This is an album you never get tired of! I certainly never have. Some of my favorite Bruce songs are on this record, such as Tougher Than the Rest, Tunnel of Love, One Step Up, and Valentine's Day. Try to push all your misconceptions of the "Boss" aside -- that "Born in the USA" bandana-wearing rocker -- and discover the sheer beauty of these songs and what he is trying to convey. I love how Bruce can combine deep, sometimes cynical, introspective lyrics with upbeat melodies like on the title track(another example, Dancing in the Dark), or just blow the listener away with the sparse but intense and sorrowful arrangement on "Cautious Man". There's also the more Bruce-sounding rocker, Spare Parts, the only almost unsentimental track on the album. These songs are just too much. They remind you that everyone has had emotional scars and troubled love, and self-doubts about themselves. Bruce's voice may not have the edge, the raw power, of Born to Run or Darkness on the Edge of Town, but Tunnel of Love gives us the opportunity to hear a soft, bruised-sounding voice full of longing and hope, and to hear this amazing musician at his songwriting best.
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on October 18, 2002
As he did when he released the stark, minimalist Nebraska on the heels of his commercial breakthrough, The River, Bruce Springsteen followed the phenomenonally successful Born In The U.S.A. with the laid-back, lyrically-anguished Tunnel of Love. Although it is not as bare and stark as Nebraska was - featuring contributions from members of the E Street Band, though not in true band arrangements - it is, nevertheless, a distinct and ultimately rewarding, if unexpected, surprise. It surprised me, who recently discovered it - no doubt it surprised those who bought up Born In The U.S.A. by the truckload. Springsteen is unquestionably one of rock's finest lyricists, though I would not call him a poet - not even in the sense that other singer/songwriters (Dylan, Cohen, Waits) are - he is, as many have pointed out, more akin to a novelist: since he writes most of his songs in the form of narratives, one can use a phrase that has been applied to Nick Cave's songs to describe his as well: musical novellas. His lyrics on this album deal specifically and totally with romantic disillusionment, and they are as penetrating as one would expect. From the opening teaser, Ain't Got you (which seems to be Bruce's attempt at an Elvis song); to sorrowful but rewarding tracks such as Spare Parts, Cautious Man, and Walk Like A Man; to Brilliant Disguise, an absolute masterpiece of a track and one of his best songs ever - this is, if not Bruce Springsteen's best album, certainly a mighty fine one. Highly reccommended.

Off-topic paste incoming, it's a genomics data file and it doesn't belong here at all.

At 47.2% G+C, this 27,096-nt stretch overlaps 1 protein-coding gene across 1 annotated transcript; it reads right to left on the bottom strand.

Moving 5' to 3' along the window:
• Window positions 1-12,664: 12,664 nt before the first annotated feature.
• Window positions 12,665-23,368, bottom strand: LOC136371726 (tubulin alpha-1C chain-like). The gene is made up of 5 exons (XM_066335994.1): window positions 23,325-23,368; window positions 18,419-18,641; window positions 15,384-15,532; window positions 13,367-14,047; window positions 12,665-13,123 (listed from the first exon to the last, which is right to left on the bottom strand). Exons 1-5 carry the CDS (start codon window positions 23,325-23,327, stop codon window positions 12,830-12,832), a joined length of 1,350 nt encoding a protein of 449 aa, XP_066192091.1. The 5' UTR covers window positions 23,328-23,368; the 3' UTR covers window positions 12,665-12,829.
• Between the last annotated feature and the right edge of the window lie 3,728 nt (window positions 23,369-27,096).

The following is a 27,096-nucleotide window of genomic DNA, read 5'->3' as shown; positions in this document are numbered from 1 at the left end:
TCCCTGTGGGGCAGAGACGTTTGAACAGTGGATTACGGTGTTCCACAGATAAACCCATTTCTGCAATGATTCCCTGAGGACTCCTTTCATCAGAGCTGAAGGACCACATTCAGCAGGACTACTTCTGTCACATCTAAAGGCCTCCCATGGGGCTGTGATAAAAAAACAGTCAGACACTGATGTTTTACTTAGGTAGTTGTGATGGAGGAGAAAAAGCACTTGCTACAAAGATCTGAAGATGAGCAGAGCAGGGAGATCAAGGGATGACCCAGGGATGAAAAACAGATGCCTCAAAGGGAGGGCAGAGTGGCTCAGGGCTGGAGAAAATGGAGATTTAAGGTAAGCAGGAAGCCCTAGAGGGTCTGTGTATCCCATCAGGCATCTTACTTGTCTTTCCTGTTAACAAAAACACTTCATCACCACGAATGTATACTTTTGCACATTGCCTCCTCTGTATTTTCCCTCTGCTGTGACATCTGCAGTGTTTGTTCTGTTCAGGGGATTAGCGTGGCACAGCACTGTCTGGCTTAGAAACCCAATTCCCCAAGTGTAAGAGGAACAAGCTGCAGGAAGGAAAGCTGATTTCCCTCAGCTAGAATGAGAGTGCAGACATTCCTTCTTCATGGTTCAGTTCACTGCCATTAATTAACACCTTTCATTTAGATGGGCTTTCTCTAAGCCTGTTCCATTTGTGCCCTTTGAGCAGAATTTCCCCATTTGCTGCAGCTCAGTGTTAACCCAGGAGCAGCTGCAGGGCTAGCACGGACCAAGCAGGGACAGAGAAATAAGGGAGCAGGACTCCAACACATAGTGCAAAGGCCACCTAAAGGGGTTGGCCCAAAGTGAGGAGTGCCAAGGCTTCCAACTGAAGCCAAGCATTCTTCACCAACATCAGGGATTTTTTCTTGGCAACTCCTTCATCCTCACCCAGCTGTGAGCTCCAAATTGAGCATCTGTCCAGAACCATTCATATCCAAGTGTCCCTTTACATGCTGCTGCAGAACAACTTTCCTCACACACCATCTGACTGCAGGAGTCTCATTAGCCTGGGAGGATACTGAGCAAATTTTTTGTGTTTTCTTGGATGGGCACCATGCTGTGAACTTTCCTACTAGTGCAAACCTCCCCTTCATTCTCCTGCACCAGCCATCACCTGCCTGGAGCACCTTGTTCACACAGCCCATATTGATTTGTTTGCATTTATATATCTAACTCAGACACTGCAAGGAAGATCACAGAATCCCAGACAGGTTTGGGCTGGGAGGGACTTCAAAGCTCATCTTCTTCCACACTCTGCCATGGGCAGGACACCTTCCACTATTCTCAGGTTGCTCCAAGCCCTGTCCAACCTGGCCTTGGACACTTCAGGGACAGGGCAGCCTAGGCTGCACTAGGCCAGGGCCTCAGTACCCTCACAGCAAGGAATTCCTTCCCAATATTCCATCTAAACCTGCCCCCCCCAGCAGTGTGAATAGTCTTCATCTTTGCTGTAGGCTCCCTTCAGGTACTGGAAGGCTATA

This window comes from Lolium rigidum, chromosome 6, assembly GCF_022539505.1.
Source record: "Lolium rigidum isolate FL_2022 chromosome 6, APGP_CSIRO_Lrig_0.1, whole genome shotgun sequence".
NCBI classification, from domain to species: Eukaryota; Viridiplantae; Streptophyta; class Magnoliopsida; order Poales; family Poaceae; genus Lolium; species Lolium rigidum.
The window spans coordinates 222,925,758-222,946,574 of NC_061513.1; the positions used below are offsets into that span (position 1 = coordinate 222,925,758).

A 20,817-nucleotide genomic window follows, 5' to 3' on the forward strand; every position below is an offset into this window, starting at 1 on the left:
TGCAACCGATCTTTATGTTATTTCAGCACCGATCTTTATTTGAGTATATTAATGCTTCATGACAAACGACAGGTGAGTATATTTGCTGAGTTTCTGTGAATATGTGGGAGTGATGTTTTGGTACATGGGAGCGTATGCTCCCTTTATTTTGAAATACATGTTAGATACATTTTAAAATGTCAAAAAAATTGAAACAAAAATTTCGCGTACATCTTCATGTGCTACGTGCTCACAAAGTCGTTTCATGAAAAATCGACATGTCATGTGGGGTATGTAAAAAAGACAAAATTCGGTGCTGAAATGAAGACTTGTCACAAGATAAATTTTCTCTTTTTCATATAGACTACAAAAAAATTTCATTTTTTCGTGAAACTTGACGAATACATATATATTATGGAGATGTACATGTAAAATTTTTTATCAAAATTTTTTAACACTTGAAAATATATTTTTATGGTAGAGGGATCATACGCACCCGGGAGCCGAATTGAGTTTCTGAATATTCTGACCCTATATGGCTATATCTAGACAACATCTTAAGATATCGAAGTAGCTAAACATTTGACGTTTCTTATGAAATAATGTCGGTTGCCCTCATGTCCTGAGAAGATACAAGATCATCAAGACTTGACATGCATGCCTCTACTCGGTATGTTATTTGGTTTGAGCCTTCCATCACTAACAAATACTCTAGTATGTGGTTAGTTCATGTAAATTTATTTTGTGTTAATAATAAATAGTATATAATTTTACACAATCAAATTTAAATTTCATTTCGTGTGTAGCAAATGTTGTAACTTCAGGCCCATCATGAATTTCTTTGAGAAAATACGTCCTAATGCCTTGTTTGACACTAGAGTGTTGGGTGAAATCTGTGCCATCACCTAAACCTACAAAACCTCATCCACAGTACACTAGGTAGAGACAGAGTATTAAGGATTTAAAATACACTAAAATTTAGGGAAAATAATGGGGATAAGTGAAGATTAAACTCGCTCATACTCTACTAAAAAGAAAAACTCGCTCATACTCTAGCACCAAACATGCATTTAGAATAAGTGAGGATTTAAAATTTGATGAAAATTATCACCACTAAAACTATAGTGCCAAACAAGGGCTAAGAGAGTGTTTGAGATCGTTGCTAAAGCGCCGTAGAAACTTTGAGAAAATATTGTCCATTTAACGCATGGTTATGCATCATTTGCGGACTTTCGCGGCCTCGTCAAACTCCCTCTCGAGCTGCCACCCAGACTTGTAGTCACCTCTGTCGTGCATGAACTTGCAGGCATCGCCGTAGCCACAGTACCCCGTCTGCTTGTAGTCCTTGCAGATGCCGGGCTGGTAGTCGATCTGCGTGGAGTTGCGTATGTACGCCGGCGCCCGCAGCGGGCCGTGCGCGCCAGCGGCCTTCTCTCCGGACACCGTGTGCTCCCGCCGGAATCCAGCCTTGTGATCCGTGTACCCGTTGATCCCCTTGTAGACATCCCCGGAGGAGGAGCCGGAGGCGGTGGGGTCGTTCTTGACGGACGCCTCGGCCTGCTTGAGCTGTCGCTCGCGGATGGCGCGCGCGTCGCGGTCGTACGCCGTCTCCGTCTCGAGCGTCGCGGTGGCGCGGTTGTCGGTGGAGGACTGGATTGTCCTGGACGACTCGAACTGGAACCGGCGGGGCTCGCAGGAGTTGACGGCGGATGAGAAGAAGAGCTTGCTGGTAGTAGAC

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on September 22, 2002
The album is a story and builds within itself...from the 2nd song "Tougher than the rest" with it's marlon brando stance; to "Walk like a man" an intimate look at how Bruce admires his father whom he fought with; then comes "Tunnel of Love" which is quite haunting but moves really well, it's the climax of the story where Bruce is saying 'one of us is going down on this dangerous ride'; next comes "Brilliant Disguise" where Bruce is on to her, but holding on for the kill; and personally, my highlight of the album is "One step up" which is so honest and so painful that it's hard to forget or stop listening to (Eddie Vedder did a good cover of this song); the last two songs are slow movers but really give closure to the album, the listener, and probably Bruce himself, going, "Baby, when you're alone, you ain't nothin' but alone..." and on "Lonely Valentine", you really feel like you're riding along the highway on a cool, late night, letting the wind and lanes pass quietly by while thinking of the one person you had to let go...thanks, Bruce, for at least one time, letting us into your life...
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on July 15, 2002
Although not reflected by the "lovefest" evident in these reviews, this album gets cast aside in discussions of Springsteen's "best" because it is supposedly "cold" or "emotionless". Nebraska gets a "bye" from some critics, some no doubt are the same folks who don't care for this record because Nebraska, clearly, is not autobiographical while this record clearly IS about Springsteen and the emotions he was going through at the time it was released.
"Spare Parts" and "Tunnel of Love" are a couple of my all time favorite songs. The lyrics cannot be ignored. Sure, there is a ton of cynicism in them but they accurately portray the emotions that most of us go through at various junctures of our lives. The difference is that few of us can hope to put the emotions into words, much less to music. I don't think it is that many cannot relate to the songs it is that they'd rather not, the uncomfortableness hits a little close to home.
The beauty of a Springsteen is that he can put into words and music the complex emotions of everyday life, emotions that don't fit into the "feel good" box that most artists live in. I'd put Bruce's stuff in this album up against Joni Mitchell, Rickie Lee Jones, John Prine and others who don't fit into the "one size fits all" box.